Today marks the launch of the third season of the American web television drama series House of Cards. Unlike traditional TV series made by traditional broadcasting companies, House of Cards is made by web streaming company Netflix, and is designed to fit in with 21st century viewing habits, as each season of the series released all at once.
This allows viewers to watch the show when they want , and on any device they want (Netflix is available on pretty much every device you can think of!), and is perfect for settling down to binge watching sessions!
We won’t give away any plot spoilers here, but we can say that we are excited at the prospect of seeing persecuted Russian feminist punk band Pussy Riot appearing in a cameo role, playing themselves!
The show is available to Netflix subscribers (subscriptions starting at $7.99 per month) from today. Unfortunately, although now available in over 40 countries, there are still many places where due to restrictive licensing restrictions set by copyright holders, it is not (Australia and New Zealand being notable examples).
The good news is that although Netflix blocks access to its content if a potential viewer’s IP address indicates they reside in an area not covered by Netflix, this is easy to overcome, and Netflix is notoriously lax about accepting subscriptions from overseas addresses and credit cards (much to the chagrin of Hollywood copyright holders.)
In other words, as long as you appear to be accessing the internet from a country where Netflix has a service (geo-spoofing), you will have no problem signing up for and watching House of Cards on Netflix.
US customers enjoy the largest and most up-to-date catalog of content, so this is usually the best location to geo-spoof, although lag due to distance can cause buffering issues. If you encounter this problem then it may to better to geo-spoof a location that is closer to you.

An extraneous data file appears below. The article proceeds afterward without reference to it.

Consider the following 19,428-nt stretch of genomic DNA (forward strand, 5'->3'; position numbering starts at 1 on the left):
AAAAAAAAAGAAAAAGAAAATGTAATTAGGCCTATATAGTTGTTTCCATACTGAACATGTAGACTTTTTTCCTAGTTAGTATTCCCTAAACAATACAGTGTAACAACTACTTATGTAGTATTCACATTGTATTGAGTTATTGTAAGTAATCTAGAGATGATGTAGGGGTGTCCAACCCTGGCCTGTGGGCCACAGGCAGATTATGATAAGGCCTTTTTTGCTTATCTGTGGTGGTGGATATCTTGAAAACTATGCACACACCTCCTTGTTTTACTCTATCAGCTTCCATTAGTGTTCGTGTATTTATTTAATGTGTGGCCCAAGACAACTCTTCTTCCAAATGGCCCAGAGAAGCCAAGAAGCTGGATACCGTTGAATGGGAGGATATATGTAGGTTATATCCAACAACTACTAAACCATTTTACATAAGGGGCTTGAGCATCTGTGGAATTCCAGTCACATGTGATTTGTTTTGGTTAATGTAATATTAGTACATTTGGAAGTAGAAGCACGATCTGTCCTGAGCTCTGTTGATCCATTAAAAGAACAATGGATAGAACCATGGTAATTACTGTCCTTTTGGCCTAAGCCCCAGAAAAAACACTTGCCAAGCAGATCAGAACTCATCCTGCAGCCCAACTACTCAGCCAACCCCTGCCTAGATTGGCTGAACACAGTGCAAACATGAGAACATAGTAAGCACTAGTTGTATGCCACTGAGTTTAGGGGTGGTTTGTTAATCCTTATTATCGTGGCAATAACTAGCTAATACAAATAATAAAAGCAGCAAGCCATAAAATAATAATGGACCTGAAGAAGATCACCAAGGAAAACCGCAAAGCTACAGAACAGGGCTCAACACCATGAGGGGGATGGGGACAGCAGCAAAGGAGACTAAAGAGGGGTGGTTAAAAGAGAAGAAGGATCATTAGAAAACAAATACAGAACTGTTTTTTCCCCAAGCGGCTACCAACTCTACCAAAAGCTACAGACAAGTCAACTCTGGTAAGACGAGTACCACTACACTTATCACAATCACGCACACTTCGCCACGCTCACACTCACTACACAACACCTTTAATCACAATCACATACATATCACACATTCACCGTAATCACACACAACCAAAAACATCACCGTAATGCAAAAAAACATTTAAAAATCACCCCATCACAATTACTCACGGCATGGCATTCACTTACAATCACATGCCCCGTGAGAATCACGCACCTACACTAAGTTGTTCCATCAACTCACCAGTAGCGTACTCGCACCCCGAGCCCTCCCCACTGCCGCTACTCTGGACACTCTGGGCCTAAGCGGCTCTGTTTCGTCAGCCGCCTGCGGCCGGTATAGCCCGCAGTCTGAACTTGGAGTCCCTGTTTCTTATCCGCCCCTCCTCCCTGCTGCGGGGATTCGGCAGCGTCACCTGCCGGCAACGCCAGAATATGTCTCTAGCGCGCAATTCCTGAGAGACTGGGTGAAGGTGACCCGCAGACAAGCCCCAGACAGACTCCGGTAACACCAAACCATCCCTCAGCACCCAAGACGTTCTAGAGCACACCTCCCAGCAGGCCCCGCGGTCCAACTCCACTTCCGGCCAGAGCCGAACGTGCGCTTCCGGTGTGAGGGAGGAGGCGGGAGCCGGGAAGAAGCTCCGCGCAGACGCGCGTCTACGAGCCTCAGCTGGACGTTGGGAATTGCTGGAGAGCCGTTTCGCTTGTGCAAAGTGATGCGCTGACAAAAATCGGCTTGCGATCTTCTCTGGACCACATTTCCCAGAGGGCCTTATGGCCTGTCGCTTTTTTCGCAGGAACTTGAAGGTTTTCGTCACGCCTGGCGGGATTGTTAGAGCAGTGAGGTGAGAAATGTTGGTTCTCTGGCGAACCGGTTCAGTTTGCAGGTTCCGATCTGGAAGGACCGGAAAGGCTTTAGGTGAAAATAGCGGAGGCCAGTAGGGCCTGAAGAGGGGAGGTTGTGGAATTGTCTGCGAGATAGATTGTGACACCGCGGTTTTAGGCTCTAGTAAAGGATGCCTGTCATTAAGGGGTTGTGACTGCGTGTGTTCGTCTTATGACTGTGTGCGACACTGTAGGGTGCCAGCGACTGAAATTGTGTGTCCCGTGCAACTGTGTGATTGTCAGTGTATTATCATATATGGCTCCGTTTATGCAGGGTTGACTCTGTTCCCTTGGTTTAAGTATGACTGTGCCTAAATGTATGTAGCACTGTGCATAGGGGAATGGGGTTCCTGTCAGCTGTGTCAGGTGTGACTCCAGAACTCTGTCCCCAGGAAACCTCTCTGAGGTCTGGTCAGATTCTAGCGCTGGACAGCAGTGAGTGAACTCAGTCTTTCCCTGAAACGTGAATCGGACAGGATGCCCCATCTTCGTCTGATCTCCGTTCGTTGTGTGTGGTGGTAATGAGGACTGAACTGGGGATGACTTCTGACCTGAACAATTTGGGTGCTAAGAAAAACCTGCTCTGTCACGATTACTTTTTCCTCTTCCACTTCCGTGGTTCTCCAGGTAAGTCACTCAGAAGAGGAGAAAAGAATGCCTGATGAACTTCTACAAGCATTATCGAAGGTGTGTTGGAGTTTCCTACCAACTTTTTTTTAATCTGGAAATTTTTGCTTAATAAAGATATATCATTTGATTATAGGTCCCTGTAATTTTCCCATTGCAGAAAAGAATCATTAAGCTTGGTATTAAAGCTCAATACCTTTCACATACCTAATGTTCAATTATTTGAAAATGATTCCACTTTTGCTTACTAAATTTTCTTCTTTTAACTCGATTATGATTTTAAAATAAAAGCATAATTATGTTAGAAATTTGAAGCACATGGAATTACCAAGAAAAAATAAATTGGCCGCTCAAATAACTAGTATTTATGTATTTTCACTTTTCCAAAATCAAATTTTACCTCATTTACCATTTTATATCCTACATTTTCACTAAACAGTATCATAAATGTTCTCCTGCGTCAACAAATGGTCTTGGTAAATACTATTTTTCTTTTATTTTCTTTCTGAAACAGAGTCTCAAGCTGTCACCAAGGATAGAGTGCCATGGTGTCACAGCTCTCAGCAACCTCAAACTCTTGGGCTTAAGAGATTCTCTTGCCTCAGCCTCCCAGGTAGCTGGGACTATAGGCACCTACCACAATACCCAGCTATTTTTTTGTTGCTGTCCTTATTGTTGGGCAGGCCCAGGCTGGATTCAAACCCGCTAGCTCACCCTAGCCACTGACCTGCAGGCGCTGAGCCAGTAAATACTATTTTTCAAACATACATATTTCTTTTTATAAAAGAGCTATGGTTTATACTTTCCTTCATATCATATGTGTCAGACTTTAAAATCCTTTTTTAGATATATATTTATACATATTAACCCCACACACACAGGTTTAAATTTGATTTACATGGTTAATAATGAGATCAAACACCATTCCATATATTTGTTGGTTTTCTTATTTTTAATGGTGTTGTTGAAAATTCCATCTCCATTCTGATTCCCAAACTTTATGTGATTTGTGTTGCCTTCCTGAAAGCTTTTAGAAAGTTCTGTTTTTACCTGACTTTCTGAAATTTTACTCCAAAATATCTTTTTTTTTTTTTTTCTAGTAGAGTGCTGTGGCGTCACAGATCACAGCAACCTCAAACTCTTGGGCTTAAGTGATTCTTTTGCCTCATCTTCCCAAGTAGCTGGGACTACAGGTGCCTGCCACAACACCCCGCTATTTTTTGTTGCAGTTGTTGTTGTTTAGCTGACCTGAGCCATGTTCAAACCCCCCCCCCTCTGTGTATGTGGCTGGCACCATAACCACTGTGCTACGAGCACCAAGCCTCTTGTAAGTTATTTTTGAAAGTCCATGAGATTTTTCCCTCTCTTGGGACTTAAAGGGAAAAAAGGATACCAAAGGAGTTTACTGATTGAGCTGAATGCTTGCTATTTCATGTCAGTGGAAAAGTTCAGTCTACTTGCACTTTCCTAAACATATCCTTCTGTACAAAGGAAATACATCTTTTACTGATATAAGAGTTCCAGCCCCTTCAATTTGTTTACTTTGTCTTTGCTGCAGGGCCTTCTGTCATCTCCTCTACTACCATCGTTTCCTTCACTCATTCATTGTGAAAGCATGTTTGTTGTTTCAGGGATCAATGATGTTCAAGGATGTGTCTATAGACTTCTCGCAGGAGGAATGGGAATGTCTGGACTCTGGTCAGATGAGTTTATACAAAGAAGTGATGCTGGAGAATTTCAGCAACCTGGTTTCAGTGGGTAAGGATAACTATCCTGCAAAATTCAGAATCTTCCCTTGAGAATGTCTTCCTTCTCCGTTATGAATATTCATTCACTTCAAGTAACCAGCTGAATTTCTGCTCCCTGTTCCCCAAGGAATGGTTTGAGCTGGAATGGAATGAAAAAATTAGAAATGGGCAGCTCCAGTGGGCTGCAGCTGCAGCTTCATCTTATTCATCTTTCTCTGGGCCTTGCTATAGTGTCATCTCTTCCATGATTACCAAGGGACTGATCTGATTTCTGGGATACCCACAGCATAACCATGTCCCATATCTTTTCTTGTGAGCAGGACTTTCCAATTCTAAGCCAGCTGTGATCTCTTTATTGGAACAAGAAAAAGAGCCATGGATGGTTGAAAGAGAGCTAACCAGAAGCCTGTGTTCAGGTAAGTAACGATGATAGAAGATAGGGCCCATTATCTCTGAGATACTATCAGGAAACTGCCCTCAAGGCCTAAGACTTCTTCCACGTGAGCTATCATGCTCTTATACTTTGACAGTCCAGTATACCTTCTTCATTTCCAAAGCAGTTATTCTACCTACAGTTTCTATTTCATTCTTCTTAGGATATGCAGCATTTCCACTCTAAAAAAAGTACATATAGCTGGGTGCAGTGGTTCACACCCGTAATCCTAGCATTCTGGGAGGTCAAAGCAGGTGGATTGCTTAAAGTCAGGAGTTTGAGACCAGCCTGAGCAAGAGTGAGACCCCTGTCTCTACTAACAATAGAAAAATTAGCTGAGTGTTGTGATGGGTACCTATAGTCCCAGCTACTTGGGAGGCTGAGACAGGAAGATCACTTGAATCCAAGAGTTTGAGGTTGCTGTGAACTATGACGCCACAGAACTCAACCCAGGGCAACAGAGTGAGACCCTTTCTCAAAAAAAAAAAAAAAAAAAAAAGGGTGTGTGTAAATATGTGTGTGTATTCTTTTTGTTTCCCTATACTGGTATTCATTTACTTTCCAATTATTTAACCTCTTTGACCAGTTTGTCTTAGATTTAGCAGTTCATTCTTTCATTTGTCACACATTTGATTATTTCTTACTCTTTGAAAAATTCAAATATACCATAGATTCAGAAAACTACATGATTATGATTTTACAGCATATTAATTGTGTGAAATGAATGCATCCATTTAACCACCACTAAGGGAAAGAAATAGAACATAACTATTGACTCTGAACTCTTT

There are two main ways to geo-spoof your location…
VPN creates an encrypted tunnel between your computer, smart phone, or tablet, and a VPN server. Most commercial VPN providers offer servers in many different countries, making VPN great for geo-spoofing.
The main downside of using VPN for this purpose is that thanks to the extra processing power required to encrypt and decrypt all internet traffic, there is always a performance hit (i.e. internet access is slowed down.) Depending on provider and the individual server you use, this can be as little as 10 per cent, but this does vary, and on a slow connection can lead to buffering problems when streaming content (such as from Netflix.)
On the plus side, using VPN helps protect you from the NSA, prevents your ISP knowing what you get up to on the internet, allows you to P2P download safely, and secures your internet connection when using public WiFi hotspots.
Almost any VPN provider with servers in the US (or whichever country you want to access Netflx from) will be fine for this purpose, but we recommend the excellent ExpressVPN.
When you type a website’s address into a browser’s URL bar (e.g. www.netflix.com) it must be translated into a numerical address that computers can understand (e.g. 188.8.131.52). Known as the Domain Name System (DNS), this process is usually performed by your ISP (in your country).
Smart DNS services, however, allow you to change your devices’ settings so that the DNS translation is performed by the Smart DNS provider on its computers, typically located in useful locations such the US. This makes it appear that you are accessing the internet from wherever the DNS server is located.
Smart DNS services are typically cheaper than commercial VPN services, and because no encryption is involved and the process almost instantaneous, they are much quicker (although distance can still cause lag). Smart DNS is also available on a much wider range of devices than VPN, as the DNS settings can be changed on just about any device that can connect to the internet (including smart TVs and games consoles).
Manually changing DNS settings is not difficult (and most providers have extensive how-to guides), but it can be a bit of pain if you like changing the settings regularly, although with computers and smart phones etc., some providers now supply software that makes changing DNS settings very easy.
In general, if your only concern is to geo-spoof your location so that you can watch services such as Netflix, we recommend using Smart DNS over VPN, but smart DNS offers none of the privacy and security advantages of VPN. If you wish to find out more about the two services, you can do so here.
It is increasingly common for VPN companies to bundle a Smart DNS service with their regular packages, but for a great no-nonsense stand-alone service we highly recommend UnblockUs.
Whichever method you chose, simply being in a country not served by Netflix is no reason to miss out on the new series of House of Cards. Enjoy!